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Teens take to the boards for the 2020 Maine Drama Festival

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Memories of the hardwood still echo following the recent high school basketball tournaments – memories of hard-fought, hard-won games. But it’s a different sort of scholastic competition playing out this weekend in venues across the state - a competition whose players are just as devoted and just as passionate as any who took to the floor at the Cross Insurance Center, the Augusta Civic Center or the Cumberland County Civic Center.

Stages all over the state being prepared for the largest scholastic drama weekend of the year - the Maine Drama Festival.

The Maine Drama Festival has been a going concern for nearly a century, giving high school students an opportunity to take to the stage and encounter like-minded peers in a competitive, yet supportive environment. Under the auspices of the Maine Principals Association, schools from across Maine come together to present theatrical works they have produced.

The regionals of the 2020 MPA One-Act Play Festival are set to play out over nine different stages this weekend. On March 6 and 7, some 80 different high schools will send their thespians out to tread the boards, playing their hearts out and offering a pure love for and devotion to the power of the theater.

As with any competition, there are rules and regulations that must be followed, though the biggest of all is the time limit - each school has a set amount of time available. The show itself is allotted 40 minutes; if a school exceeds that time by even a second, they are disqualified. In addition, the schools are allowed five minutes in which to erect their set before the curtain goes up and five minutes to tear down after the curtain falls. Again, if either limit is exceeded, the result is disqualification.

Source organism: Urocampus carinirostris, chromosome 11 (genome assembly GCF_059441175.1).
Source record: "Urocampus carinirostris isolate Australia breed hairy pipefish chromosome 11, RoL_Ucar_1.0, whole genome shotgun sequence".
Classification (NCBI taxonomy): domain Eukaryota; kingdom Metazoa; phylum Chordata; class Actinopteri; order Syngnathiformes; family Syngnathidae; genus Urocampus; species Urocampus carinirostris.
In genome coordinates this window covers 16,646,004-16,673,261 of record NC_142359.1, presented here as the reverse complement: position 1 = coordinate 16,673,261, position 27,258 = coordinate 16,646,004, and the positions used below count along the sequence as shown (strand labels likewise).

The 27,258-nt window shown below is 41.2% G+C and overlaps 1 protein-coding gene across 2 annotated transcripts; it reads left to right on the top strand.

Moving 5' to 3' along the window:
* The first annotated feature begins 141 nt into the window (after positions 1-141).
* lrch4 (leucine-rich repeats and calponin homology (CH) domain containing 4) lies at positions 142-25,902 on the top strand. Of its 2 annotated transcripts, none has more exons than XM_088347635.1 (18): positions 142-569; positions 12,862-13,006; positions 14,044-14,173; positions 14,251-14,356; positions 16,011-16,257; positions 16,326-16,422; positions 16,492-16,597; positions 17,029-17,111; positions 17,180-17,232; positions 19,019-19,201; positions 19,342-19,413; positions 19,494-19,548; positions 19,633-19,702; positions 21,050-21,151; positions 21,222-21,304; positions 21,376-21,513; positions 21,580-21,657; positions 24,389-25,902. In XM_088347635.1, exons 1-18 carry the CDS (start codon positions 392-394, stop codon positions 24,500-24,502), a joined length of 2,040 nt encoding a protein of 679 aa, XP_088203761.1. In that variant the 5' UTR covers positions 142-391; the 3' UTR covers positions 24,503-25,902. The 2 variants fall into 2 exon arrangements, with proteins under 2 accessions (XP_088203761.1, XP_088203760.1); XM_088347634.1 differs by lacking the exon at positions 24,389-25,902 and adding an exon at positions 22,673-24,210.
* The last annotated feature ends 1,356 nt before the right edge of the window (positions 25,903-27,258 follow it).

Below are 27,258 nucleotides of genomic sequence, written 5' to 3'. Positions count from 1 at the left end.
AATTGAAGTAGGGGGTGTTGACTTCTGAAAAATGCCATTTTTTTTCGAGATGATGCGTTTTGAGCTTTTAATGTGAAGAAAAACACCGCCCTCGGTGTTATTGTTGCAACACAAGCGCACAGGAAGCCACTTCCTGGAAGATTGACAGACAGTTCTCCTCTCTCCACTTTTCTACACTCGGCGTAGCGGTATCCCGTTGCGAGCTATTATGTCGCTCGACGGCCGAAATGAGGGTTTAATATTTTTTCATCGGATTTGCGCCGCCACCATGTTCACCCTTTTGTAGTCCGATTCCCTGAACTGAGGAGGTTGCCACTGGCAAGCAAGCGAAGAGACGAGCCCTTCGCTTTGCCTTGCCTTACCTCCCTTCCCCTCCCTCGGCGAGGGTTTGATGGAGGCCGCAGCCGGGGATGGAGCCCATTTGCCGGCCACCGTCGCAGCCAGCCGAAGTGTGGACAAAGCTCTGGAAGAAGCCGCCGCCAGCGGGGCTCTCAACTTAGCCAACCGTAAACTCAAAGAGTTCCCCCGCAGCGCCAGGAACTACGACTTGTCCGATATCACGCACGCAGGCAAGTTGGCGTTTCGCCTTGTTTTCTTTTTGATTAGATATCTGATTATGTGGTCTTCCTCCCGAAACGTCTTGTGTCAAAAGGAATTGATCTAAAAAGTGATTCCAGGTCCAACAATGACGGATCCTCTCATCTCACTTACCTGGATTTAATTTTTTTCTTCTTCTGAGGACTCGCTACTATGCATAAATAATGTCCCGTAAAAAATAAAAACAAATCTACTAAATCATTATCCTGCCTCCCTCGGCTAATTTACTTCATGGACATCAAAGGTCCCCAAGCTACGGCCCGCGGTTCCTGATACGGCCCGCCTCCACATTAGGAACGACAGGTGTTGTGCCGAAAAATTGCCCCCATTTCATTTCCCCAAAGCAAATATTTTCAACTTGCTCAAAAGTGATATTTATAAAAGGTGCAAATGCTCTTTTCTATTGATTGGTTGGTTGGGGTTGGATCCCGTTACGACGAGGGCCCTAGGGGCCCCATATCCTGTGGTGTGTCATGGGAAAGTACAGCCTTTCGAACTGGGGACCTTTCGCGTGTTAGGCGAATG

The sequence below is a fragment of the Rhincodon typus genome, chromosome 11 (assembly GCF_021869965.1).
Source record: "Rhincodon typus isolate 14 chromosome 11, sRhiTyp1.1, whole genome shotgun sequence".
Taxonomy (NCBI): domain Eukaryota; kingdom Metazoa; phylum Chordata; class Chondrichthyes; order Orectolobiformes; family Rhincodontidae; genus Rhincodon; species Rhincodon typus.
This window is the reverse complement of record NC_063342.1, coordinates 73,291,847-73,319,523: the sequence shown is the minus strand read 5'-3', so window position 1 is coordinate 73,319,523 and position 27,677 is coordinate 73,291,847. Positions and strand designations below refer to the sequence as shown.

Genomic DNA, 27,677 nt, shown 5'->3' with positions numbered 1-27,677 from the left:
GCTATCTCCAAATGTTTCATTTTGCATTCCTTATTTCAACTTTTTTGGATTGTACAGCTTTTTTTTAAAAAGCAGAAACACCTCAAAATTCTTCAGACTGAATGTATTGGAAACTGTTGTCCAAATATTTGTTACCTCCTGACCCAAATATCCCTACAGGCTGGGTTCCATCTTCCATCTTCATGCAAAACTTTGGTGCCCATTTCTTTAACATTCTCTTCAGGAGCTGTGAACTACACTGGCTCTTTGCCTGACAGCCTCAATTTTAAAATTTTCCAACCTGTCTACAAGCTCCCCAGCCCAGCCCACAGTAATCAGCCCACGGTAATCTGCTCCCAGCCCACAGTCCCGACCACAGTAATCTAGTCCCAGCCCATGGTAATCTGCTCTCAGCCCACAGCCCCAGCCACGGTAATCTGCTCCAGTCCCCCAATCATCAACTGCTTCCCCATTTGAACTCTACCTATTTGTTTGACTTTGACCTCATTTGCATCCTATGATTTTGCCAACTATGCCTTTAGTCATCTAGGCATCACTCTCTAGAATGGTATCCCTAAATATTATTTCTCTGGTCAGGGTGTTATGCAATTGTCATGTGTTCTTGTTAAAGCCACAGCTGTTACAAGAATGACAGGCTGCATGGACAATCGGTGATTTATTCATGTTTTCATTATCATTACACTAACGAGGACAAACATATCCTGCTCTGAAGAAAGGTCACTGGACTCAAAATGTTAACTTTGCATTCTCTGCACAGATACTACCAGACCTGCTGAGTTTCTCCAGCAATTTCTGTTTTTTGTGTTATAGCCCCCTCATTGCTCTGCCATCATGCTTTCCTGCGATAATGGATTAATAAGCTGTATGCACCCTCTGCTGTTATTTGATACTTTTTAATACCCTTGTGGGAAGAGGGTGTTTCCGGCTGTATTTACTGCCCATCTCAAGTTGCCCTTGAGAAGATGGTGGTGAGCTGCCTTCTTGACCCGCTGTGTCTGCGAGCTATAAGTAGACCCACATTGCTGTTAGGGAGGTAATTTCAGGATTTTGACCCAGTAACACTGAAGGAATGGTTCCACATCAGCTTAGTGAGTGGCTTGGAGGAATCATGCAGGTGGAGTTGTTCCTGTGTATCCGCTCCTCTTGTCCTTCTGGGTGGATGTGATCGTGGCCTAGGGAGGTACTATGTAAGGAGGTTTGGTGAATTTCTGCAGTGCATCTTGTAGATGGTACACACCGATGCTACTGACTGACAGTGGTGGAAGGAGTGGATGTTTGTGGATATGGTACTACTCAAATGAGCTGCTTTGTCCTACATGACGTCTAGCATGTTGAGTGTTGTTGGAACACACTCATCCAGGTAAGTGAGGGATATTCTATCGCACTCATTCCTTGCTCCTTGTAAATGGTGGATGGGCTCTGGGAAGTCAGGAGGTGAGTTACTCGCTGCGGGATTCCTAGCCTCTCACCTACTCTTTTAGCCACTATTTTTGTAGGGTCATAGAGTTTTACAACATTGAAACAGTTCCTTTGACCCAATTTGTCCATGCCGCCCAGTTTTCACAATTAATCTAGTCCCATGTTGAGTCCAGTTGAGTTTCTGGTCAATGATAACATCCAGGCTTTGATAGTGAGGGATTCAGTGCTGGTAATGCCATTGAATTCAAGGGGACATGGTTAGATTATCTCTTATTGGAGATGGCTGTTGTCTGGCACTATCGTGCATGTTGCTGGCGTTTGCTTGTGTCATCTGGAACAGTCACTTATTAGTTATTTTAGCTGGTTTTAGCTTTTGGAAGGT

This year’s nine host schools are: Camden Hills Regional High School; Lawrence High School; Mount Blue High School; Mount Desert Island High School; Scarborough High School; Skowhegan High School; Stearns High School; Windham High School; and Yarmouth High School. There are two tiers for participating schools – one for larger and/or more well-established programs and another for newer and/or smaller programs. The pieces in each tier deemed best by the judges for each region will then go on to the state competitions, to be held March 20 and 21.

I’ve been lucky enough to serve as a judge for these competitions several times both at the regional and the state level, though not for a few years. And that’s a shame, because as a lover of the arts in general and the theater in particular, there is nothing quite like watching young people come into their own and embrace the smell of the greasepaint and the roar of the crowd.

It’s not just the students, either. There are so many invested and inspirational teachers and administrators guiding these teens on their respective journeys. Educators who carry a deep and abiding passion for what they do, exposing these students to theatrical magic. It is an undertaking that is sometimes difficult and often stressful, and yet they carry on, leading these erstwhile thespians forward.

One such educators is Rich Kimball, a teacher at Brewer High School, who has been part of the one-act experience for years. He was kind enough to answer a few questions.

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Tell me a little about the show that you’re doing for this year’s competition.

We're doing some short plays by Christopher Durang, billed as “Durang/Durang” As you might expect, they're very broad comedies with some over-the-top characters, that give high school actors a chance to really have fun and develop their comedy chops.